Save a life today
Do something remarkable6th Dec 2020
As we head into the festive season, the blood banks are encouraging existing and new donors to donate blood in expectation of the usual end-of-year road carnage. So this is a good time to think about organising a regular blood drive at your estate. It’s an easy and painless way to make a huge difference in the world – to literally save a life, just by lying with your feet up for about 20 or 30 minutes.
Some scary festive statistics
The end-of-year holiday season is great in many ways – but it’s also a pretty hectic time for traffic and domestic accidents. Over the 2019–2020 festive season 1,617 people died on the roads and, in 2018–2019it was 1,789. That’s just deaths – the figures do not take into account the many thousands of injured motorists, passengers and pedestrians that may well have died if they had not received appropriate medical care. And part of that medical care is – often – a blood transfusion, which is why the festive season is such a frantic time for the blood banks.
Interestingly, the Easter figures for this year were surprisingly low – only 28 road deaths countrywide, which probably had a lot to do with the fact that we were in lockdown. But think about it – there must be something seriously wrong somewhere if we think that 28 deaths over a long weekend is good news. And, yes, there is, because the usual Easter road deaths are horrendous. In 2019 there were 162 – and that was a significant decrease from 2018 at 510 and 2017 at 449. Of course, there is not much that we as individuals or residential communities can do to decrease our accident statistics – but we can do something to help decrease the death toll. And that something is – donate blood. Of course, many of our residents are existing blood donors, but it’s worth looking into having a regular donation clinic actually at the estate. This would both make it more convenient for existing donors, and also encourage new donors.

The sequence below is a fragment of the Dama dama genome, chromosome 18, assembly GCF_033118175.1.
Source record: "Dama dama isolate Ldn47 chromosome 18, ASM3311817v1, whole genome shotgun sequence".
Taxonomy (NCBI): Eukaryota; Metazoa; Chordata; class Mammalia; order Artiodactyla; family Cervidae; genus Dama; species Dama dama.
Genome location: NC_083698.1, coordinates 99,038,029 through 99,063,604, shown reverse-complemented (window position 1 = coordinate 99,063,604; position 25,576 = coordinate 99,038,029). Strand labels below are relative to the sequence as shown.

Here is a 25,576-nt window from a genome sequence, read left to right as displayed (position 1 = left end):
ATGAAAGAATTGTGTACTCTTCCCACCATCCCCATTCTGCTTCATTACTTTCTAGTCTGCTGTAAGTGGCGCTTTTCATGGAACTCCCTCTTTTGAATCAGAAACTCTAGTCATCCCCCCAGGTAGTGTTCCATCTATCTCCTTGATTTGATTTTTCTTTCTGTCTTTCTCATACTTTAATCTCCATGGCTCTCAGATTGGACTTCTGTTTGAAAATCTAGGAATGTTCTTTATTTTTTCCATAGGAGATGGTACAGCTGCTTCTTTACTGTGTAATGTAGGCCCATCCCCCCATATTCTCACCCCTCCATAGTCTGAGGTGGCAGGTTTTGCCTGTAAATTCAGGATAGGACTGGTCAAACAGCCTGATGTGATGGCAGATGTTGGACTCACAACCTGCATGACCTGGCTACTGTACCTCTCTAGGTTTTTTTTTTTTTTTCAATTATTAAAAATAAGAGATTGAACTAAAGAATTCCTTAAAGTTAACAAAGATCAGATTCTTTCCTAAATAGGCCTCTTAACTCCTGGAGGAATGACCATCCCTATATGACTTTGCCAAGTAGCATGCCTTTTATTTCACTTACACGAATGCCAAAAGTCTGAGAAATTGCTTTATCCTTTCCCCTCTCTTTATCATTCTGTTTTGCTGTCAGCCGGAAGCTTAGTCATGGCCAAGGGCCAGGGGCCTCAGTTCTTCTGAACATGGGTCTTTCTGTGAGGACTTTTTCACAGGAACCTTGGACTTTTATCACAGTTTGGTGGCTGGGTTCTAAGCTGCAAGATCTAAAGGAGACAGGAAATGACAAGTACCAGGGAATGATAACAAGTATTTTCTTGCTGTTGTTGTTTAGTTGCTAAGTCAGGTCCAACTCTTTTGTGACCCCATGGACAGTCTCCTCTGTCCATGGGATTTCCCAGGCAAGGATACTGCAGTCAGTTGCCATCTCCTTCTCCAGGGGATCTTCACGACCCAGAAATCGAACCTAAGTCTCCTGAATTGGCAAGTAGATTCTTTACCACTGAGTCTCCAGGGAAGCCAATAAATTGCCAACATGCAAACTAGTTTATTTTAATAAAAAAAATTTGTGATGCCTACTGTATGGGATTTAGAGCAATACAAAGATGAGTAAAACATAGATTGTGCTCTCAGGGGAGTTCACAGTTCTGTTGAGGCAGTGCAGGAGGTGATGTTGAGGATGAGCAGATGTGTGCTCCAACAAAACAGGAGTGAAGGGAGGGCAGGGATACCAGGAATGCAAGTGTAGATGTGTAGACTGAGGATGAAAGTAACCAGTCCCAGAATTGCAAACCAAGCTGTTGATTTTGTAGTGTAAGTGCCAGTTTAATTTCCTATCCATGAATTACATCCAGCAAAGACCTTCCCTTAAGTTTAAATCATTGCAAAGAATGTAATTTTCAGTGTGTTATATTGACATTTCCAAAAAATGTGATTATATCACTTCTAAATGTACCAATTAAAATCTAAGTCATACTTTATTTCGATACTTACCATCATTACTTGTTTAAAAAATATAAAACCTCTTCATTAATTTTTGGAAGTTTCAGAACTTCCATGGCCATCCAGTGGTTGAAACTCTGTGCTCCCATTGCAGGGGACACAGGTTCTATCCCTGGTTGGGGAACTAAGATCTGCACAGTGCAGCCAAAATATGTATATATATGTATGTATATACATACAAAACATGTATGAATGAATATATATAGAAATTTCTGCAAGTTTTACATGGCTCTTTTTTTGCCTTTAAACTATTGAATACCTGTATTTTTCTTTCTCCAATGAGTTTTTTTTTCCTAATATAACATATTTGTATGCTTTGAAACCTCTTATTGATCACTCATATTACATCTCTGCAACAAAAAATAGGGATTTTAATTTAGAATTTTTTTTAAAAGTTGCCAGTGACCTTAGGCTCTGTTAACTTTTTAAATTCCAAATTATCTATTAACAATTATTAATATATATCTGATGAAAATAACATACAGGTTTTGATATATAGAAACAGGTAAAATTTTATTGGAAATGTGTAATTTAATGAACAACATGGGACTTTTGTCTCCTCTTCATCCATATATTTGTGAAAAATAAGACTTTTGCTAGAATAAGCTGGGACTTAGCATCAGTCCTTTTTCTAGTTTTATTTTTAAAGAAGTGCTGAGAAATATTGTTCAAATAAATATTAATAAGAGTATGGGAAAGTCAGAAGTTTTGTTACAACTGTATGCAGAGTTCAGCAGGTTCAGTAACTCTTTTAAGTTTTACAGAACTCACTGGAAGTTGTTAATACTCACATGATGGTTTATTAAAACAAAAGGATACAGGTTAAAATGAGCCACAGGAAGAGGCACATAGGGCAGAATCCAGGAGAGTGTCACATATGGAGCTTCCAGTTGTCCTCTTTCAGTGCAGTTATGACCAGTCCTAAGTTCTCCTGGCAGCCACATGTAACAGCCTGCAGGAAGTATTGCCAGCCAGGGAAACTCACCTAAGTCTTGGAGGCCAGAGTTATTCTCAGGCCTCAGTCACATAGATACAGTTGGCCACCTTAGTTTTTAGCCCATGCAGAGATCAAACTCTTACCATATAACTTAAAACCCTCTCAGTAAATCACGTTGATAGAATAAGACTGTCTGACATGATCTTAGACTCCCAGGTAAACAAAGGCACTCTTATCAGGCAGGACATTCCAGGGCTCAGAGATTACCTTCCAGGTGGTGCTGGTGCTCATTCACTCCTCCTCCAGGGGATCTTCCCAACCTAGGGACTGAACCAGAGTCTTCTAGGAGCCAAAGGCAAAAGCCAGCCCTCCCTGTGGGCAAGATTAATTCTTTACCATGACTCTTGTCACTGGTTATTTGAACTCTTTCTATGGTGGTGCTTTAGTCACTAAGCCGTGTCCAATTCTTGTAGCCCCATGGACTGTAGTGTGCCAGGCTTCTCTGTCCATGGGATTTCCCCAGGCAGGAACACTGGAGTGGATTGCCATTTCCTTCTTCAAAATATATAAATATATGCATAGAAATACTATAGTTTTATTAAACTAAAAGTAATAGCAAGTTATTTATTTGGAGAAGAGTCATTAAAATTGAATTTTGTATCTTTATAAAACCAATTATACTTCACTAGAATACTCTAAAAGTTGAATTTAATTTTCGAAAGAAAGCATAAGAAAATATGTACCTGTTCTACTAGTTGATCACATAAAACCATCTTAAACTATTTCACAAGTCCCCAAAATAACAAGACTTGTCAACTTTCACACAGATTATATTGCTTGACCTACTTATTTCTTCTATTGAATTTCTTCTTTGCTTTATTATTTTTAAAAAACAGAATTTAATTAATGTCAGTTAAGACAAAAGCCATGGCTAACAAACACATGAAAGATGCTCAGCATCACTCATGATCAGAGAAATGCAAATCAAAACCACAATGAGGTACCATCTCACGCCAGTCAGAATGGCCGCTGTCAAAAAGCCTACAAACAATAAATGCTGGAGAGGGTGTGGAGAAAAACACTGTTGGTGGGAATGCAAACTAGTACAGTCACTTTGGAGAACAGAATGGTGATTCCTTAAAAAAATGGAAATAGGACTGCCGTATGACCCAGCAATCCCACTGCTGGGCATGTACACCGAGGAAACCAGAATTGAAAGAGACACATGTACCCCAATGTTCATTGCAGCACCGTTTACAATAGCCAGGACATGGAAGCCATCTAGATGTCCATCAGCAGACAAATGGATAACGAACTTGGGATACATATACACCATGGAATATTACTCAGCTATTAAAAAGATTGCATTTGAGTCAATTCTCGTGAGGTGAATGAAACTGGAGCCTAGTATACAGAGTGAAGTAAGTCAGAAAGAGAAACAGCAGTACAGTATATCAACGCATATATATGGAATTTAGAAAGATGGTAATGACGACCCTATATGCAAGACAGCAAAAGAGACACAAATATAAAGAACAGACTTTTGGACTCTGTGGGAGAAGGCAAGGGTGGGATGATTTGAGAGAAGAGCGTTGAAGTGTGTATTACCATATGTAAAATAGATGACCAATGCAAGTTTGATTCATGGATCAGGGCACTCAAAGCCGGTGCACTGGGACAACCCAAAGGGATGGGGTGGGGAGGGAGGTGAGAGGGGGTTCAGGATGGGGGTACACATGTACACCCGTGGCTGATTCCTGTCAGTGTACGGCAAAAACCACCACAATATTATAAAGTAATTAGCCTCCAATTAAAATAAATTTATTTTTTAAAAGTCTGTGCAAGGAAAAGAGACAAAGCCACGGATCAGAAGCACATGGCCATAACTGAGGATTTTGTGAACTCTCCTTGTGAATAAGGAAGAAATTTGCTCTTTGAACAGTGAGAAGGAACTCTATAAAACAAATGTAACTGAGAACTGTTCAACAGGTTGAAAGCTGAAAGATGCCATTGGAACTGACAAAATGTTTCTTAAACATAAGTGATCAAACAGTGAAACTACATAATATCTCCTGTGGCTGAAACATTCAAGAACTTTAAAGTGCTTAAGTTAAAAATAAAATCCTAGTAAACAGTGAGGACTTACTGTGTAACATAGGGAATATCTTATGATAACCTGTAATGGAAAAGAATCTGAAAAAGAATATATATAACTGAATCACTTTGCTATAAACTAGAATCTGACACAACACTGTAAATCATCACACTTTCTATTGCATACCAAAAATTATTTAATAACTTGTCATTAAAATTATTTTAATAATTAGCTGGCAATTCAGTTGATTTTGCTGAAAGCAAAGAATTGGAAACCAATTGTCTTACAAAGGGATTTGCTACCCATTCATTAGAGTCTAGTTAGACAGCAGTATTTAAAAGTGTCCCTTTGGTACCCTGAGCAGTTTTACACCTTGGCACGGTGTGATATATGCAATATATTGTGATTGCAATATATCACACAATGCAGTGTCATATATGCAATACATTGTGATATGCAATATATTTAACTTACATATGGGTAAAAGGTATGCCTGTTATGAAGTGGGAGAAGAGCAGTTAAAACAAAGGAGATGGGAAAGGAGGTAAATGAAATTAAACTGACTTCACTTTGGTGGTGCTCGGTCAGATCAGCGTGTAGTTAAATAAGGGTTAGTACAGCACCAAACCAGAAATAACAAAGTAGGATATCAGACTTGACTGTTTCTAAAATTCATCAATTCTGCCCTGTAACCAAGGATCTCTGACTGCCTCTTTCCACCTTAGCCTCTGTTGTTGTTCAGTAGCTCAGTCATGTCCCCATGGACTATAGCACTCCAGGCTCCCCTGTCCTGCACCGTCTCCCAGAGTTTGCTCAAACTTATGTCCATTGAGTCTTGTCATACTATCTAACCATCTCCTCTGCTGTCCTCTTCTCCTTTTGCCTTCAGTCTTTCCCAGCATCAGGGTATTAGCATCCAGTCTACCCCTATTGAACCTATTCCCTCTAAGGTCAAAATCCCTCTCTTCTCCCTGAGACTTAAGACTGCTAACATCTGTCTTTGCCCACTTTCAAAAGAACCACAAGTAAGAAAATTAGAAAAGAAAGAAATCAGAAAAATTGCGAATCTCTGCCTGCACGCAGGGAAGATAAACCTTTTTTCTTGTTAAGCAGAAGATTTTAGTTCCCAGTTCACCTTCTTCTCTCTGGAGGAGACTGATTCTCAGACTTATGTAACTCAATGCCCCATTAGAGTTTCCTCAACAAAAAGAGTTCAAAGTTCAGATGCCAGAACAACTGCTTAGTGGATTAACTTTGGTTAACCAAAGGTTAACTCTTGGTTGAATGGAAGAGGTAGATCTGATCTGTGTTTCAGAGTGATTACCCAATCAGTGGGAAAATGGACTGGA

In just the Western Cape alone, the Western Cape Blood Service (WCBS) needs 700 units of blood per day, which is why they are constantly on the lookout for more venues for blood clinics.
Organising a blood drive
Blood donation and blood transfusion services are administered by the WCBS in the Western Cape, and by the South African National Blood Service (SANBS) in the other eight provinces.
You can apply online to organise a blood drive with SANBS and, in the Western Cape, you would contact WCBS. It’s pretty straightforward, says WCBS’s Marike Gevers: ‘We will ask the potential host to conduct a clinic viability assessment.’ This is done by obtaining a list of 60 or more names of potential blood donors. Then they set up a meeting to assess the venue and confirm clinic logistics. If all goes well, and the clinic is viable, they will set a date for the first blood donation clinic.
‘We would prefer to schedule a blood donation clinic every two months,’ says Marike, ‘because donors can donate every 56 days. Or we can just do four a year.’
Win-win all the way round
There are only advantages. In just half an hour, you can save three lives – by lying down and chatting to your neighbour. Donating blood is one of those simple things that makes you feel really good about yourself, and doing it as a community can only have positive outcomes for all the residents and staff on an estate.